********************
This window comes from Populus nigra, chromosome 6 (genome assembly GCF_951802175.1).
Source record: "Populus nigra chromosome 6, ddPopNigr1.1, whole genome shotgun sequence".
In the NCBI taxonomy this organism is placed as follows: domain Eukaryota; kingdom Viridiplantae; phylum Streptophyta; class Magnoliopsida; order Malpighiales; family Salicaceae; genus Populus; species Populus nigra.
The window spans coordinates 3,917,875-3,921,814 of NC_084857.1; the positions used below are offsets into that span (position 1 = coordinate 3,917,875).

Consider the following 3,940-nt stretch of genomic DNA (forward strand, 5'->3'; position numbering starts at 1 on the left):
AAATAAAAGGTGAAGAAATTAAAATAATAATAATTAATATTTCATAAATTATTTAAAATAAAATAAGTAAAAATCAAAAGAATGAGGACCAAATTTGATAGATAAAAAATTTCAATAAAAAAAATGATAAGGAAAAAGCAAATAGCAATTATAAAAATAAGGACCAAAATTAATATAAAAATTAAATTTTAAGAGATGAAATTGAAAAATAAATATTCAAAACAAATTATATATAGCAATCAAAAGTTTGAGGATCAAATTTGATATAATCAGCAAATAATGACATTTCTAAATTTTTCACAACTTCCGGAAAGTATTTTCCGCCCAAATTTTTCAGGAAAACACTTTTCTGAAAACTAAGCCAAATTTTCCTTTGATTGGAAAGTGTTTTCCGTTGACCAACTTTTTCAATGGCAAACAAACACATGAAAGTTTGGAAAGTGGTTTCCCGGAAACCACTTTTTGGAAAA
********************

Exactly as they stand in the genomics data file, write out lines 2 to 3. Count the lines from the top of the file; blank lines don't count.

Source record: "Populus nigra chromosome 6, ddPopNigr1.1, whole genome shotgun sequence".
In the NCBI taxonomy this organism is placed as follows: domain Eukaryota; kingdom Viridiplantae; phylum Streptophyta; class Magnoliopsida; order Malpighiales; family Salicaceae; genus Populus; species Populus nigra.